AIX-EN-PROVENCE, France (Reuters) - The cost for Total (TOTF.PA) of a one-off tax on oil inventories included in France’s amended 2012 budget bill will be between 140 million euros ($172.3 million) and 160 million, the chief executive of the French oil major said on Saturday.
“I will give you a range, because it will depend on the tax base that we don’t know yet, let’s say it’s between 140 and 160 million euros,” CEO Christophe de Margerie said on the sidelines of a news conference in the southern French city of Aix-en-Provence.
France confirmed this week it would impose the tax on the oil sector to raise some 550 million euros, helping depleted government coffers but hurting its struggling refining industry.
“What is bothering us really is that the refining sector, which will be hit by these taxes if we target crude oil stocks, is a loss-making sector, and it’s always a nuisance when you overtax a sector which is not doing well in the first place,” de Margerie told reporters.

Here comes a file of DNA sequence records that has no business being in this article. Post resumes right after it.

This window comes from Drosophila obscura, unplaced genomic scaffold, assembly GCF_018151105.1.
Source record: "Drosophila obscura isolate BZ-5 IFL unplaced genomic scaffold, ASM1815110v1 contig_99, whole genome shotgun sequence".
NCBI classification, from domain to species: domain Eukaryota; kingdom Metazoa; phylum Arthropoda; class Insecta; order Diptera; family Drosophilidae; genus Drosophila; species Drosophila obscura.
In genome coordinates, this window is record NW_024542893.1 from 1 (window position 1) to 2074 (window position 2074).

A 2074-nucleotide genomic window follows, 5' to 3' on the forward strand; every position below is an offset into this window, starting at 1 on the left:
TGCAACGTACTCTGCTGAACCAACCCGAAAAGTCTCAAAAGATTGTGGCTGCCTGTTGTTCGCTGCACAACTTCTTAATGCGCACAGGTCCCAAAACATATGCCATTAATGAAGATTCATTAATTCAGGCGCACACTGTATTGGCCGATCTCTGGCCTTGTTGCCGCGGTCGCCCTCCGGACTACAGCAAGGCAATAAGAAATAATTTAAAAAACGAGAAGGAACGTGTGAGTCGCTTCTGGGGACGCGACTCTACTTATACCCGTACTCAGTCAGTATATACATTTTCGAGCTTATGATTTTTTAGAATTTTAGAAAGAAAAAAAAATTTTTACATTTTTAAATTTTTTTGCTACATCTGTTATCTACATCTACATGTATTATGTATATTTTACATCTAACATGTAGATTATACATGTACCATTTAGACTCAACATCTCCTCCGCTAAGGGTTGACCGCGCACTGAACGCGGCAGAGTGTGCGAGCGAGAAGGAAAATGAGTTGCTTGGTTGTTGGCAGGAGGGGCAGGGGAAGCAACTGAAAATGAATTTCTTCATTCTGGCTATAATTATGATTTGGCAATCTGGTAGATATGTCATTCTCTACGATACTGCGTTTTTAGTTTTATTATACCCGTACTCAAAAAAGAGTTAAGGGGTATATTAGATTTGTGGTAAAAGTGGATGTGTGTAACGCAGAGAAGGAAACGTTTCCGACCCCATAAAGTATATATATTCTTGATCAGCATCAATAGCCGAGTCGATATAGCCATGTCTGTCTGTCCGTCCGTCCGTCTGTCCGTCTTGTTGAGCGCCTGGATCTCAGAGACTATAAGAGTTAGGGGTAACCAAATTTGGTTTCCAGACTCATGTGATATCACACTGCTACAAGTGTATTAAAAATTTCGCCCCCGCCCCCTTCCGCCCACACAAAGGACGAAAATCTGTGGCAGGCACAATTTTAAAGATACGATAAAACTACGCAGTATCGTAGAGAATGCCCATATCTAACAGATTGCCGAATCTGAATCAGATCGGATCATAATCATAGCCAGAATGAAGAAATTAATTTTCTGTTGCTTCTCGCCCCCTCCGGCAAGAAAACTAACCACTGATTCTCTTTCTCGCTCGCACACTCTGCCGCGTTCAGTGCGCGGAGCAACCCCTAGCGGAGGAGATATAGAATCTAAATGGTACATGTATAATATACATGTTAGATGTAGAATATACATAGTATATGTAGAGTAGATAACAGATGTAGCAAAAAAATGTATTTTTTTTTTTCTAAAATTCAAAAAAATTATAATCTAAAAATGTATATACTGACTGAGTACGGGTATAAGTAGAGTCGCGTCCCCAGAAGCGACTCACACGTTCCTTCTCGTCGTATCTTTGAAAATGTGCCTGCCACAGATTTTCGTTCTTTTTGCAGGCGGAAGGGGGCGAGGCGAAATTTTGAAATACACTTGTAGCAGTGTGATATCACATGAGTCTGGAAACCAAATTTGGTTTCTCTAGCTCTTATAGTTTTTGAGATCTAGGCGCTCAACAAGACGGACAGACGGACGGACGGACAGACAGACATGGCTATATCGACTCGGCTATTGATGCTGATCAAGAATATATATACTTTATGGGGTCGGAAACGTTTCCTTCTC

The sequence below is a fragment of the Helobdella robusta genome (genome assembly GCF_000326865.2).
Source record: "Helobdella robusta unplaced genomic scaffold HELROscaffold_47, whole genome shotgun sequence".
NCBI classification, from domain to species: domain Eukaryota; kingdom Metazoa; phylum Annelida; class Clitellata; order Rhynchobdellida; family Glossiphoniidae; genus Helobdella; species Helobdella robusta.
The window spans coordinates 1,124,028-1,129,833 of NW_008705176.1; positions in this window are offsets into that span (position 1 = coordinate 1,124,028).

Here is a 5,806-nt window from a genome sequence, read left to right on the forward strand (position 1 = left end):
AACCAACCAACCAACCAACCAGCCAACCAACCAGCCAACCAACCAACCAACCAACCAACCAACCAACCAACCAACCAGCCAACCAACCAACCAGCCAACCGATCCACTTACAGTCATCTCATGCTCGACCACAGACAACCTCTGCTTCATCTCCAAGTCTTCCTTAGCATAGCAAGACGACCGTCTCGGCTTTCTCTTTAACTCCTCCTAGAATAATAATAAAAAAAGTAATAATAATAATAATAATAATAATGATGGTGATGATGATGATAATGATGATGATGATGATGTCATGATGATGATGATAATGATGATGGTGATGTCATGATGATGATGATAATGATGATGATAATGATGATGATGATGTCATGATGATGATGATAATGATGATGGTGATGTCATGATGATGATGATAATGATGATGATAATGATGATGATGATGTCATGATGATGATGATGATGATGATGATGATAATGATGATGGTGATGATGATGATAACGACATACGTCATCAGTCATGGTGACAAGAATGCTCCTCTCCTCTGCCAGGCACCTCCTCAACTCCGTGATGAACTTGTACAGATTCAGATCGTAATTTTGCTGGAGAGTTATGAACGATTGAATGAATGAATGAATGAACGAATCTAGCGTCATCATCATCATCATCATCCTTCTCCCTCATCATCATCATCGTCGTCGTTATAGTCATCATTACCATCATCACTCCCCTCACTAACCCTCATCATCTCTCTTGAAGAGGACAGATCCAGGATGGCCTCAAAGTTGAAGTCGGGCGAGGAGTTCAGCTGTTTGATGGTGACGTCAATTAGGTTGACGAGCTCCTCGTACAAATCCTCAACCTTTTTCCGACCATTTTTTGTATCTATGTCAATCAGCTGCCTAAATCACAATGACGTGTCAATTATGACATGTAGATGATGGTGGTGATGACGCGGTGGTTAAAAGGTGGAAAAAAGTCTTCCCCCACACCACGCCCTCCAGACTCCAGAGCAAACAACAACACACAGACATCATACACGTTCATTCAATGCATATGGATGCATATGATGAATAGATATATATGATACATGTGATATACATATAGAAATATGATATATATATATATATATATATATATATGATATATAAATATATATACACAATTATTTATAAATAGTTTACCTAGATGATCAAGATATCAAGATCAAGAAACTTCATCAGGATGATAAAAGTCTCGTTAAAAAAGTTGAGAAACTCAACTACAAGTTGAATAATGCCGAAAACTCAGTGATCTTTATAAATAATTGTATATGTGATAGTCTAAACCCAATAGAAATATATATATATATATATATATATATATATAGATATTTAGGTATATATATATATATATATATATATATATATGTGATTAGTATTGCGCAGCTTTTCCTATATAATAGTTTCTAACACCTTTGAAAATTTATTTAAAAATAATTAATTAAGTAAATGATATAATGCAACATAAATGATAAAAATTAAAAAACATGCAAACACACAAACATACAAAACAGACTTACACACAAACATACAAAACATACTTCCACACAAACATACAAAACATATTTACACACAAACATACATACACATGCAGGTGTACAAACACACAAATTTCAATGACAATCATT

European refiners have been struggling for years due to poor margins and weak demand for fuel products in the crisis. The traditional market for French exports of refined oil products, the United States, has also dried up.
De Margerie also said he was confident on the outcome of Total’s talks with Gazprom (GAZP.MM), Russia’s gas export monopoly, to remain part of a consortium charged with developing one of the world’s biggest natural gas fields.
“Negotiations on Shtokman, as far as we’re concerned, are well advanced, I am now waiting for some feedback from Gazprom,” Total’s CEO said.
“I am calmly waiting for their decision. Our wish obviously is to participate in this very important project for Russia and also obviously for us,” he said, adding that he was still seeking to keep a 25 percent stake in the project.
Gazprom said this year it was looking to bring in new partners
Sources have said Anglo-Dutch group Shell (RDSa.L) is a possible third partner for Gazprom in the consortium to develop the giant gas field in the Barents Sea, which also includes Norway’s Statoil (STL.OL).
Editing by David Holmes